So how is a market de-centralized when it depends upon a centralized power structure? How will a place like Vanuatu compete with the likes of Quebec, Ontario, or Iceland that all get their energy almost for free?

Cabreado's picture

That's no way to run a Currency.

And those who don't get it (or don't care) -- you're part of the greater problem... much greater...

missilefish's picture

All these conceptual ICO's are horse shit. Every single ICO talks about changing the world, but none of them actually have an implemenation plan. All ideas, no actual solution. So you tokenize the internet? And everyone runs a wallet to automatically do what? And everyone is going to run that wallet and version on every platform for......paid internet access? 

At least ETH has contract code, that is innovative and works. That truly is badass to know that you can write a function that is on the bloackchain and referenced by any distributed application knowing the code has not been altered or hacked. Small critical functions have a place in that environment, like voting or accouting functions.  

Dun_Dulind's picture

The moment the World goes full blockchain, we're done when the next Carrington Event hits.

We've been lucky to avoid similar events over the decades, but a significant portion of the World's networks still run over copper.

DarthVader101's picture

Just think of BTC as MySpace, Yahoo, Infoseek, etc., back in their glory days. Eventually, the Google, Facebook, Twitter, Instagram, etc., of the "blockchain ledger" and "cryptocurrency" technology world will emerge and BTC will be nothing more than a footnote in history. That day will come much sooner than we may want to believe.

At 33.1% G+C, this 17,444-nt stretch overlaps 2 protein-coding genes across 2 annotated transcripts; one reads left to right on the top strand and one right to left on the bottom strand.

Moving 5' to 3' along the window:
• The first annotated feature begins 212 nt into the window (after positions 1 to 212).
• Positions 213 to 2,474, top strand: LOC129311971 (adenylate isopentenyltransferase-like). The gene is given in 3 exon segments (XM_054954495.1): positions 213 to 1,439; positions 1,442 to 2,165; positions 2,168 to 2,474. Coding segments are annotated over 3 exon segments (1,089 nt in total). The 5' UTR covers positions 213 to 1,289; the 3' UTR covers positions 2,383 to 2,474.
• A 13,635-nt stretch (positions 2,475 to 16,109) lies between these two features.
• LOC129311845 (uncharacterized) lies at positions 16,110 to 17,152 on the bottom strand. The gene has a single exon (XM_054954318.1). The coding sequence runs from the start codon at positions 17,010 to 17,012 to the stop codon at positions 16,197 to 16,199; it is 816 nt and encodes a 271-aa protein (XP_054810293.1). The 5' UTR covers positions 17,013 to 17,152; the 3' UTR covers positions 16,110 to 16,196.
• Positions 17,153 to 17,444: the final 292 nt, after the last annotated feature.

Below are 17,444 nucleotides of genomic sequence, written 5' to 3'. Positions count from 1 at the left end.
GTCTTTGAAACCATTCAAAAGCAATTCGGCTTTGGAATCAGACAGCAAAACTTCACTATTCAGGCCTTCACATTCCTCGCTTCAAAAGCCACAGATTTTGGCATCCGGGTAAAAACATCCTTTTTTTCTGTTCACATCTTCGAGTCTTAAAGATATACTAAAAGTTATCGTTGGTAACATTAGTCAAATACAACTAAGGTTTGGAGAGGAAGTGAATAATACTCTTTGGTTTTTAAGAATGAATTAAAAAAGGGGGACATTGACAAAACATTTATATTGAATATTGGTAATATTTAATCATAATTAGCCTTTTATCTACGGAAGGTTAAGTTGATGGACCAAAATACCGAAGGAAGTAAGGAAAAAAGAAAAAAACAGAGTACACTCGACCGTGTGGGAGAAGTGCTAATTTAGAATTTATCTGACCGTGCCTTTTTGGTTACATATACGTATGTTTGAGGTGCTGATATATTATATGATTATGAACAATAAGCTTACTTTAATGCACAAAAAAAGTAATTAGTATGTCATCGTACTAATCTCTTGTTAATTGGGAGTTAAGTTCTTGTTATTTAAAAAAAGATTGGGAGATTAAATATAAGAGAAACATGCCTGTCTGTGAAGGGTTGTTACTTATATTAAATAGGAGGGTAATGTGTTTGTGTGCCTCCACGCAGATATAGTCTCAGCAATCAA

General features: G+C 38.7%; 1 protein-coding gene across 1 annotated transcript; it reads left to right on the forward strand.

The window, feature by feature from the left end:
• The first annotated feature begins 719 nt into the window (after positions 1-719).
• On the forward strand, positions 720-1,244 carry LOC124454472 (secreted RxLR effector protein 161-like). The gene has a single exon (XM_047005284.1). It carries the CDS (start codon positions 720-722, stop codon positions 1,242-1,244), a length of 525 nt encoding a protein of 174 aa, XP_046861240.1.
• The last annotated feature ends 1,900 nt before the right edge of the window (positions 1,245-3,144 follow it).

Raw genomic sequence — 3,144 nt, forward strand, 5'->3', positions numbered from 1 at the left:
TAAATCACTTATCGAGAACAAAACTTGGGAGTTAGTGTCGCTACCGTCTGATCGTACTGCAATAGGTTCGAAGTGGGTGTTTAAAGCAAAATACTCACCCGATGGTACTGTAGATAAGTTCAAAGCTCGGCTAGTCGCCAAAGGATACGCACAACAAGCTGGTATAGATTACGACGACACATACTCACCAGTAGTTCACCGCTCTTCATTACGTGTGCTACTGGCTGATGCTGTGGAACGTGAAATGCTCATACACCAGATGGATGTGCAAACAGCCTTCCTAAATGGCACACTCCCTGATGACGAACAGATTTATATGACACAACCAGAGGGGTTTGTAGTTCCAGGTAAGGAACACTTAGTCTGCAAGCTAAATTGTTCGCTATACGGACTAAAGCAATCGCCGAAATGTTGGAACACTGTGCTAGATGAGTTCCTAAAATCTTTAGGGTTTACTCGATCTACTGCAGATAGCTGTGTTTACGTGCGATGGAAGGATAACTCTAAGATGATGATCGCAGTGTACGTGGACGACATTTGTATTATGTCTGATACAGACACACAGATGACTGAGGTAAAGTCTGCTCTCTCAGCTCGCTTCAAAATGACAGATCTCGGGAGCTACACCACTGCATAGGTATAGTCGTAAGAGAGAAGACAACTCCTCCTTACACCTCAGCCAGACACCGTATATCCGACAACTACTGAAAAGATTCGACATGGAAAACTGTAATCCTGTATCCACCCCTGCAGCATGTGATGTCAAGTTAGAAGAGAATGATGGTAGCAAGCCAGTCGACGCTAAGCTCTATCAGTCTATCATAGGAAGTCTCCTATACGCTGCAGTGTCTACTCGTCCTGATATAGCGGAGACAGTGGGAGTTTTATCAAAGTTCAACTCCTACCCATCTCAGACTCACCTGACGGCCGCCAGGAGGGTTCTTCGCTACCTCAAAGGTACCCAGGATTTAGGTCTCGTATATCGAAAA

gdpetti's picture

Funny article.... I don't suppose this guy has any interest in the matter, right? Does anyone with a brain seriouslly think this whole project isn't NWO intended? Who do you think is testing this platform to begin with? It's so crazy to think this is some free and independent project with good wishes for the masses.... get real, most people won't even survive the crap to come.... this is central bank type delusions... enjoy the insanity while it lasts.

King of Ruperts Land's picture

This is a story about telecom. Buying and selling telecom via e-money does not make bandwidth money. It does level the paying field and allow new things to happen that could inch in on traditional telco. I can see the rise of "free" cell phone service with no telco subscription. Just put up a fixed service point on your old TV tower and presto free service. Your service point would join the network and the "service" it provides would earn enough credits for your own mobile network accesses plus some coins to bank.

A peer to peer network standard protocol would eliminate the traditional telco monopoly or multopoly). e-mony being used in the protocol to make it market "fair".

users - would pay
user / operators - break even
service operators - make revenue

Global Douche's picture

The question has been posed in a different matter on these humble Fight Club forums before; that of HFT'ing. I'll continue reading through it to see what matches the parallels, otherwise this will be a Huge "Meh!" at least for me.

Synoia's picture

Complete bullshit. It's not backbone bandwidth which is the bottlenect, but local loop - the last mile, and that's subject to capex limits.

Broadcomm has a chip set which runs at something 500 GBytes/sec with repeaters evey 500 Miles, over installed monomode filbre optic cable.